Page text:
Speed Thaw

OK, we get it. Sometimes you just need to eat now and your steak is still frozen solid. Keep your steaks in their package, place in a pot or large bowl and place in the sink. Run a stream of cool water over the steak and fill the container. Some folks like to keep the water running to facilitate thawing.

Once your steak is fully thawed, remove it from the packaging, pat dry with a paper towel, and cook immediately.


You'll get the best results using a neutral vegetable oil with a high smoke point. That means the oil doesn't start smoke (or burn) until it reaches a higher temperature. Since you are searing at temperatures of over 400°F, using an oil with a high smoke point avoids the off flavors that come from burned oil.

Extra virgin olive oil has a low smoke point of about 325°F so although it's probably on your pantry shelf, it's not a good choice. Vegetable oils with higher smoke points include soybean (450°F) and safflower (510°F).

A neutral oil is also preferable. Although peanut oil has a high smoke point, it can add an unwelcome flavor to the steak. 


A well-seasoned steak is a delicious steak. Kosher salt is our standby for salt, although we like having a nice flakey finishing salt on hand to shower on our steak before serving. There are many schools of thought on when to salt. Our go-to method is to apply liberally right before placing in the skillet or on the grill.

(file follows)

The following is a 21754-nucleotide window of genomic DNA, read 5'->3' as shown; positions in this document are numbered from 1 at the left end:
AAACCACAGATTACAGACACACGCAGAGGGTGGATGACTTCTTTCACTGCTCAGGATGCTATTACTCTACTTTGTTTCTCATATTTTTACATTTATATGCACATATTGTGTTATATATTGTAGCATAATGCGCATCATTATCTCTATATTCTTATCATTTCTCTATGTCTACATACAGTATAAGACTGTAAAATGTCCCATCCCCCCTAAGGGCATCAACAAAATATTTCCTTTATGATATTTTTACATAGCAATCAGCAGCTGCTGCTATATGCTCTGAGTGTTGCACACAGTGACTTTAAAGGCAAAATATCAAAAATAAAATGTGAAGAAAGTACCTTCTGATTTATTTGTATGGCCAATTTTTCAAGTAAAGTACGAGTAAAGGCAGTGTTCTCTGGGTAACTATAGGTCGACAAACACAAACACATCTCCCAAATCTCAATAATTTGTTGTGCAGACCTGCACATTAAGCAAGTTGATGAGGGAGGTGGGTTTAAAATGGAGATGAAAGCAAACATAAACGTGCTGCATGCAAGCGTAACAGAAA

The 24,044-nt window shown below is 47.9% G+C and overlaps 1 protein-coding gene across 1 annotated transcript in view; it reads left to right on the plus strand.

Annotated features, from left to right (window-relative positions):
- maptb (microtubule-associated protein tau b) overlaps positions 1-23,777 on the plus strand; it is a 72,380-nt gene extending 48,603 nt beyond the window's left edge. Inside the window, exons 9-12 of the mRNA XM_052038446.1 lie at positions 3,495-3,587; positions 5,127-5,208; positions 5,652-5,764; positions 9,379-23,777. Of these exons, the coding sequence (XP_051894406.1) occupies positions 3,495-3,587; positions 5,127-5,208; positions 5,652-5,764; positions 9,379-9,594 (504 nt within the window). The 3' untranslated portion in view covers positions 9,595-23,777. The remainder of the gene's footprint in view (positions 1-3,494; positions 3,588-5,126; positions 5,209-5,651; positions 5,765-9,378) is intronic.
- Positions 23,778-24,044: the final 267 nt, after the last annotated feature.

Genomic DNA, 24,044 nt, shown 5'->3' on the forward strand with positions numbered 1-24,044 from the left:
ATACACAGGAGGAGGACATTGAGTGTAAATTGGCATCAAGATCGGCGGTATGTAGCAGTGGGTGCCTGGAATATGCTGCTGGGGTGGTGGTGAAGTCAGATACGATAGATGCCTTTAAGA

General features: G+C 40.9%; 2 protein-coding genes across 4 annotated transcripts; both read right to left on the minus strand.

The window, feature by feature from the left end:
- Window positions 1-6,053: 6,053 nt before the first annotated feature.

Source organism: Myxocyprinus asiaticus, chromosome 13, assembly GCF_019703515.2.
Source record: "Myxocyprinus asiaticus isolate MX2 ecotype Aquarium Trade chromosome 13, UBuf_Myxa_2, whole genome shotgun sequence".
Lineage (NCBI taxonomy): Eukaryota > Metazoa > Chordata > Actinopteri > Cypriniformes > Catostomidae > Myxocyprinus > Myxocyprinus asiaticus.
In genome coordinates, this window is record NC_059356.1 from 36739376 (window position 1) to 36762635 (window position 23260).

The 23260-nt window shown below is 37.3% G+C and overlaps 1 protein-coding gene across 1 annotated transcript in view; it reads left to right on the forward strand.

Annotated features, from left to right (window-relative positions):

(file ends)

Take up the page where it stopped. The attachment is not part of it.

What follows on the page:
There’s only one kind of pepper in our book and that’s fresh-ground. The fine, dried variety is not as flavorful. You can add pepper when you salt your steaks. Perfectionists wait to when their steak has been removed from the grill or skillet to avoid any chance of imparting a burnt flavor to the meat.


A good quality instant-read thermometer is a must for cooking a perfect steak. There are numerous options available, but we use and recommend the high quality and accurate thermometers from Thermoworks. The Thermapen (about $100) is the top pick by top chefs and particular home cooks, but we’ve had great results with the Thermopop which runs about $30.



The classic way to prepare a steak up to 1.5" thick.


Heat a heavy skillet over medium-high heat until hot. Add a light coat of vegetable oil to the skillet. Season steaks with salt and pepper.


Place steaks in hot skillet and sear for 4 minutes, turning once. If a steak sticks to the skillet, it’s not ready to turn. Wait until it releases on its own.


Place skillet in a 350°F degree oven for 10 to 20 minutes depending on desired doneness. Turn once halfway through the cooking time. Remove from oven when preferred internal temperature is reached. See chart for suggested temperatures.


Remove steaks from a skillet and cover loosely with aluminum foil. Let stand 5 to 10 minutes. The steaks will continue to cook and the temperature will rise about 5 degrees.


A fast and easy way to cook steaks 1.25” or thinner.


Heat a heavy skillet (cast iron is ideal) over medium heat until hot. Add a light coat of vegetable oil to the skillet. Season top side of steaks with salt and pepper.


Place steaks, seasoned side down, in skillet and sear 4 to 5 minutes until nicely browned. Season the top side of the steak with salt and pepper. If the steak sticks to the skillet, it’s not ready to turn. Wait until it releases on its own.